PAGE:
by Martine Beugnet, Greg de Cuir Jr, Judith Keilbach, Skadi Loist, Toni Pape, Belén Vidal and Andrea Virginás While spending more and more time online, we increasingly forget the material conditions that enable us to communicate, study, or work over the internet. Our digital life seems to be disembodied and immaterial, although eye fatigue, infrastructural […]
https://www.necsus-ejms.org/wp-content/uploads/Necsus-01.png 0 0 Greg DeCuir https://www.necsus-ejms.org/wp-content/uploads/Necsus-01.png Greg DeCuir2022-12-13 14:40:002023-06-17 13:36:40Editorial NECSUS – Autumn 2022_#Materiality
https://www.necsus-ejms.org/wp-content/uploads/Necsus-01.png 0 0 Greg DeCuir https://www.necsus-ejms.org/wp-content/uploads/Necsus-01.png Greg DeCuir2022-12-13 11:43:162022-12-14 14:30:54On #Materiality
The discussion of media often meanders between the way media objects are perceived as written texts, projected audiovisual messages, or recorded music on the one hand and material objects on the other. Materiality in the sense of physical matter is considered multi-sensory and in a direct relation to the perceiving body, traditionally – particularly in the arts – associated with processes of valorisation as in the term and concept of ‘aura’. But media studies have long established perspectives beyond simple notions of matter. Even light, sound, and energy have entered the discourse, and materiality can be traced in any and all understandings of media. This special section brings together some of the latest post-digital perspectives on the long-standing discussion of materiality in our ever-changing media landscapes. The contributions represent today’s broadness of the field and discourse, connecting media from their analogue pasts to their materially ambiguous futures.
https://www.necsus-ejms.org/wp-content/uploads/Necsus-01.png 0 0 Greg DeCuir https://www.necsus-ejms.org/wp-content/uploads/Necsus-01.png Greg DeCuir2022-12-13 11:37:132022-12-14 09:54:26On greening film festivals: The environmental impact of film festivals and their future design and operation
This roundtable brings together several film festival organisers and scholars to compare notes on the general impact of film festivals on the environment and to anticipate future directions for greening the sector. The event was hosted by The Creative School Catalyst, Toronto Metropolitan University. This is an edited transcript of the roundtable that took place on 13 January 2022 via Zoom.
https://www.necsus-ejms.org/wp-content/uploads/Necsus-01.png 0 0 Greg DeCuir https://www.necsus-ejms.org/wp-content/uploads/Necsus-01.png Greg DeCuir2022-12-12 11:04:342022-12-15 12:19:49Symbolic misery and digital media: How NFTs reproduce culture industries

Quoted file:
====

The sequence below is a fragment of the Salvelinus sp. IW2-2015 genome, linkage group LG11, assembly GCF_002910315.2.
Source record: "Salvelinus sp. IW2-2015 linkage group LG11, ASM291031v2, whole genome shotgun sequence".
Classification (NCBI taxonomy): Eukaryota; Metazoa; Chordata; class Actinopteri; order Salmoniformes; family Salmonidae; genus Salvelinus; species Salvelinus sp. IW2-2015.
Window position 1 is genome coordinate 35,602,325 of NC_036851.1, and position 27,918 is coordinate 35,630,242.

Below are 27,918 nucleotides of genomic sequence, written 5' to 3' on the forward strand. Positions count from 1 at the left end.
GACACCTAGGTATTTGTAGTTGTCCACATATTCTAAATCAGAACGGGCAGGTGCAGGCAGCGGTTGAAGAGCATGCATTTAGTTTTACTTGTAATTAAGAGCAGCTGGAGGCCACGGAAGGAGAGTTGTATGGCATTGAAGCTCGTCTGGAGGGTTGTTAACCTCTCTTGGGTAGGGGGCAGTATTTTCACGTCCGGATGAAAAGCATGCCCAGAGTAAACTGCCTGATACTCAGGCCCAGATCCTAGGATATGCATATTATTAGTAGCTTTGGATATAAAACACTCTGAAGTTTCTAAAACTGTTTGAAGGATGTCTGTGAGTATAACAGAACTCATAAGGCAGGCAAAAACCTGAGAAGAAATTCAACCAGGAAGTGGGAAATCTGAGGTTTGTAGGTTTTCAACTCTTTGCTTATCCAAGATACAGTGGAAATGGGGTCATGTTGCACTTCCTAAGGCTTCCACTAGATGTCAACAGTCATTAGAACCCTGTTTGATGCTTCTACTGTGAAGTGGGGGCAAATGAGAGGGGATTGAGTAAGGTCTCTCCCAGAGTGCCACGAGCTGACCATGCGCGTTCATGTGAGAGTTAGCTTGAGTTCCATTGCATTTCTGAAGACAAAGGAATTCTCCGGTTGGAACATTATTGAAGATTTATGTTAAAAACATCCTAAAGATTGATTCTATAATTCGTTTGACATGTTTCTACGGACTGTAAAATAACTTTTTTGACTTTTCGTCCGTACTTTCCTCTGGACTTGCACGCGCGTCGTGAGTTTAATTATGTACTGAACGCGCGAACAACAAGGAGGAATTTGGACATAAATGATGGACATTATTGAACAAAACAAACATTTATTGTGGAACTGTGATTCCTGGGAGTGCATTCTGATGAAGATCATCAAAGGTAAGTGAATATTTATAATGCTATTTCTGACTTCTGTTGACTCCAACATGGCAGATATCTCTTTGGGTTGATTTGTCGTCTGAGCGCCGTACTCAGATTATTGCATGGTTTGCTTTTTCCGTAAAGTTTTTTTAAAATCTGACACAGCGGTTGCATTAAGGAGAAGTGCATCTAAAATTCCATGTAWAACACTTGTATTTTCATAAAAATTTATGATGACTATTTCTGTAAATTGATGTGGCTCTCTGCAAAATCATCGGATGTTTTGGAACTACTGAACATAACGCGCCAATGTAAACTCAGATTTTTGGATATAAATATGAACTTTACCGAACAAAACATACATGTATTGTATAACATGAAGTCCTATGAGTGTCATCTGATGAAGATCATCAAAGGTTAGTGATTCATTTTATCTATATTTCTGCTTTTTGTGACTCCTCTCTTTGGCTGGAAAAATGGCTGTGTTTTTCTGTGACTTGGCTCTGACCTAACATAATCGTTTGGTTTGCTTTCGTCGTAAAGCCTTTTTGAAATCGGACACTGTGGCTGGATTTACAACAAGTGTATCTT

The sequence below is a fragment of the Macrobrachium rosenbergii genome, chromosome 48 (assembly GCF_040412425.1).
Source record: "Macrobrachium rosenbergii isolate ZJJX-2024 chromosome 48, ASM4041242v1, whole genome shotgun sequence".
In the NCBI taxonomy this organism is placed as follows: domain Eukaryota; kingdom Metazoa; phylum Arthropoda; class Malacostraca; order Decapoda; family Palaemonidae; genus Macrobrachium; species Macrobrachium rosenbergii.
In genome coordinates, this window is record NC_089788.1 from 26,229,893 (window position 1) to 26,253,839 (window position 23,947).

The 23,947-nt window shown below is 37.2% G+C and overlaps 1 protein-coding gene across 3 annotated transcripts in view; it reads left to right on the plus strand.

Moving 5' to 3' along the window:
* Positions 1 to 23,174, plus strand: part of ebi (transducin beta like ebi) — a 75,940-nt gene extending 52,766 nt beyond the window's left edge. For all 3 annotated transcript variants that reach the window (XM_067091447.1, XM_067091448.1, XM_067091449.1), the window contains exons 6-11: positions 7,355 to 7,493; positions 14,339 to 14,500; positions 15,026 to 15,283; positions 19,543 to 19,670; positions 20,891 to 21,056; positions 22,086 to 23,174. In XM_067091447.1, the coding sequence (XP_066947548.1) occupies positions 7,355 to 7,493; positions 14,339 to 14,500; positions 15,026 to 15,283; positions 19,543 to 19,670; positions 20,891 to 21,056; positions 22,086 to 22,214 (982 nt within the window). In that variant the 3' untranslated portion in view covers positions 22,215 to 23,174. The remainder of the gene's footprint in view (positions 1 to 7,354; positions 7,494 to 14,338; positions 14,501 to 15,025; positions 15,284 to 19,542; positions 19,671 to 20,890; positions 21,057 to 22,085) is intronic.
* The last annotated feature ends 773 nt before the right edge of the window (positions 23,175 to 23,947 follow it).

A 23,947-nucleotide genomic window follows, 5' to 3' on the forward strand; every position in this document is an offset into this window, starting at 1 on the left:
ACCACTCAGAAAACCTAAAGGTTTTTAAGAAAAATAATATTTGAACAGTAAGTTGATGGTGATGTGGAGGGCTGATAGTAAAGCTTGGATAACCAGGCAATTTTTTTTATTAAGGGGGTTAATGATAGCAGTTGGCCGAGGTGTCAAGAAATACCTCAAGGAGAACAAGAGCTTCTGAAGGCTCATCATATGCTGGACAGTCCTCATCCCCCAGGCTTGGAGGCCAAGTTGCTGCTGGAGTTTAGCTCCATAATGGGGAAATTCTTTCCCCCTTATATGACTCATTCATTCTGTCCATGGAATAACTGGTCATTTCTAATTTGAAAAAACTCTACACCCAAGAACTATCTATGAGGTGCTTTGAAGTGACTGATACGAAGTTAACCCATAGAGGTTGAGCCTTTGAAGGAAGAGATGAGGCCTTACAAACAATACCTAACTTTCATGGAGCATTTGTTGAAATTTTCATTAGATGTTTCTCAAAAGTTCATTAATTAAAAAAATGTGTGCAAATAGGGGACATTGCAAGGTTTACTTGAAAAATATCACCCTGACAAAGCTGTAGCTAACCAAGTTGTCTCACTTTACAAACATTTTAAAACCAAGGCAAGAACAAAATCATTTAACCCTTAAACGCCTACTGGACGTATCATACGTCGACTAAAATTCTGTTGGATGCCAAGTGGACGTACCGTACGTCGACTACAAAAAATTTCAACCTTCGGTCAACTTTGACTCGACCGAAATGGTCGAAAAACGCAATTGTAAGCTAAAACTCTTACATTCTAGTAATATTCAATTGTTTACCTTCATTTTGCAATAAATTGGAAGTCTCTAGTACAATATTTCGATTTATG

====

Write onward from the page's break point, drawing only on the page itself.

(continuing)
by Rémy Bocquillon & Joost van Loon Out on the open sea: Navigating the digital art markets We are at a wine bar in Munich – not too far from the Pinakotheken and Technische Universität buildings – where a friend presents her latest exhibition. Reaching for the bottle of an overpriced Bourgogne, we come across […]
https://www.necsus-ejms.org/wp-content/uploads/Necsus-01.png 0 0 Greg DeCuir https://www.necsus-ejms.org/wp-content/uploads/Necsus-01.png Greg DeCuir2022-12-12 10:40:352022-12-19 09:31:24Thinkering with the Pathé Baby: Materiality, histories and (re)use of 9.5mm film
This contribution explores the materiality and histories of use of 9.5mm film and the Pathé Baby projector and camera. In December 1922, the French film production company Pathé Frères released the 9.5mm film format, which together with Kodak’s 16mm small-gauge, released the following year, would ‘bring cinema into the home’ and effectively popularise the screening, distribution, and production of home cinema and amateur films. This article aims to highlight the significance of 9.5mm film within the history of amateur film and to demonstrate the heuristic value of performing historical re-enactments with obsolete media technologies, such as 9.5mm film and the Pathé Baby, so as to better understand how they worked, how they were used at the time, and how their historical, material, and performative dimensions can be preserved for the future. It draws on a series of media archaeological experiments with the Pathé Baby projector and camera, as well as on the hands-on reconstruction of a 9.5mm film from 1929, made by the Italian artist, composer, and amateur filmmaker Pippo Barzizza (1902-1994). Utilising experimental media archaeology as a practice-based and sensorial approach to media historiography, the article investigates the materiality, functionality, and practices of (re)use of 9.5mm film as a remarkable early twentieth-century home cinema technology.